Parent Infant Psychotherapy: a gap in the evidence

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Paul Ramchandani assesses the latest Cochrane review on Parent Infant Psychotherapy for improving parental and infant mental health, which finds little evidence to support the claim that PIP is an evidence-based treatment.

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Cognitive bias modification for anxiety and depression: is practice based on sound evidence?

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Sarah McDonald reviews a recent meta-analysis on the efficacy of cognitive bias modification interventions in anxiety and depression, which finds a dearth of reliable research to support the use of this treatment.

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ECT for depression in the elderly

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Andrew Shepherd reports on a post-hoc analysis of pre-existing trial data, which does little to convince him that ECT is a safe and effective treatment option for older people with severe depression.

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Childhood adversity linked to psychotropic drug use in later life

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Andrew Jones summarises a large Finnish population-based cohort study, which finds that childhood adversities strongly predict the use of psychotropic drugs (such as antidepressants and antipsychotics) in adulthood.

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Helping people with depression return to work

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Meg Fluharty reports on a new Cochrane review of interventions to improve return to work in depressed people. The review finds moderate quality evidence for a range of work-directed and clinical interventions that can help people with depression return to work.

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Social determinants of mental health: how our societies are making us mentally unwell and what we can do about it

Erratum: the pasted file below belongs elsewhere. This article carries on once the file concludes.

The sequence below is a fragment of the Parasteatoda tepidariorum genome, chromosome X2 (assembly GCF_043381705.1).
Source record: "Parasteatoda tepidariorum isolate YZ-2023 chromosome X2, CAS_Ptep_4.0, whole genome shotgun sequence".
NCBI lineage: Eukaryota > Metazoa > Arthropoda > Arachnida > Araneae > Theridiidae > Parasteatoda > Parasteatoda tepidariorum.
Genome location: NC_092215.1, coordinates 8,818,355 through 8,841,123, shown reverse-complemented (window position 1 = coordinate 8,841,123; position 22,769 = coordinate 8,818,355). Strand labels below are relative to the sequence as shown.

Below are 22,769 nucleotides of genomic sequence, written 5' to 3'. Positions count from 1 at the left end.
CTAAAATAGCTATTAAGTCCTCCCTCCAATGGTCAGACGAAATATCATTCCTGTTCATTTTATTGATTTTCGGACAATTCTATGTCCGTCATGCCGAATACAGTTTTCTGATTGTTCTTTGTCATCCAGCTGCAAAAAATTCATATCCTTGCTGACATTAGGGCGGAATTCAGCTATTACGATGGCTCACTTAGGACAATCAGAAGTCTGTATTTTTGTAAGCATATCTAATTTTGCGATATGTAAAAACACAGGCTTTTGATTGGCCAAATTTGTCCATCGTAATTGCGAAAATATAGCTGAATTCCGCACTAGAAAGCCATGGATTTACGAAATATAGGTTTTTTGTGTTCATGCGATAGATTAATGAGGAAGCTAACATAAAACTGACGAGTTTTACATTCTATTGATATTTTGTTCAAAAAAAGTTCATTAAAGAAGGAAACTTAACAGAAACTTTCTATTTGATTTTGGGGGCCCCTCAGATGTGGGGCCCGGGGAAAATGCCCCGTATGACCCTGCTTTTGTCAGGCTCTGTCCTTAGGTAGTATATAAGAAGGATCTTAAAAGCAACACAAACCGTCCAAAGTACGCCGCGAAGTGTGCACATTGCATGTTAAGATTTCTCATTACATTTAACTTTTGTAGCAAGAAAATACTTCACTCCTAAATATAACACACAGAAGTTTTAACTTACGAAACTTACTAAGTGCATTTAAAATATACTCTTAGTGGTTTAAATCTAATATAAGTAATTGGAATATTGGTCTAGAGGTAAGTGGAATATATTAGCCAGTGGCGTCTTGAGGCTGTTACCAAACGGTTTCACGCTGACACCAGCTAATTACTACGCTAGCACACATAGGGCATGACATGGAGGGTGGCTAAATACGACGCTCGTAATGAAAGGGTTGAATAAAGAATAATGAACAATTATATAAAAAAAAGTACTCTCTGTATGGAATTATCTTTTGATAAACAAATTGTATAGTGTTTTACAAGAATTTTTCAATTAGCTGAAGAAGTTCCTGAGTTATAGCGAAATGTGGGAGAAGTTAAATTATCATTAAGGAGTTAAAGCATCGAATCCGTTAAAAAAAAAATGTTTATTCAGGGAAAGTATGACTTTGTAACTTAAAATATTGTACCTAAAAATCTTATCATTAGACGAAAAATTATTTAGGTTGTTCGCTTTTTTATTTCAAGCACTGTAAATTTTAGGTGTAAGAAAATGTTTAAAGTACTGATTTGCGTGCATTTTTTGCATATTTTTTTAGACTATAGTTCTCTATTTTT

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Mark Horowitz summarises the new WHO and UCL Institute of Health Equity (Michael Marmot) report and research paper on social determinants of mental health. He concludes that it’s time to focus on the root causes of mental distress, namely poverty, unemployment, poor education and social isolation.

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Psychotherapy for UK military veterans: demographics and clinical outcomes

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Mark Smith reports on a study of psychotherapy for UK military veterans, using an IAPT service, which focuses on the demographic characteristics and clinical outcomes of early service leavers and veterans.

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Woodland walks and your ‘Elf

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Kirsten Lawson dons her walking boots and reports on the national Walks for Health (WfH) programme, which has been investigated in an observational study looking at the mental, emotional and social well-being of people who participate in woodland walks.

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Folic acid for depression: results of the FolATED study

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Susie Johnson reports on the FolATED RCT and economic evaluation of folic acid for depression. The study finds no evidence that folic acid is clinically effective or cost-effective in augmenting antidepressants and speculates instead that methylfolate may be a better candidate for future research.

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Do perinatal mental health problems cost the UK £8 billion per year?

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A recent report estimated the societal cost of perinatal mental health problems to be £8 billion, but should we believe it? Chris Sampson advises caution.

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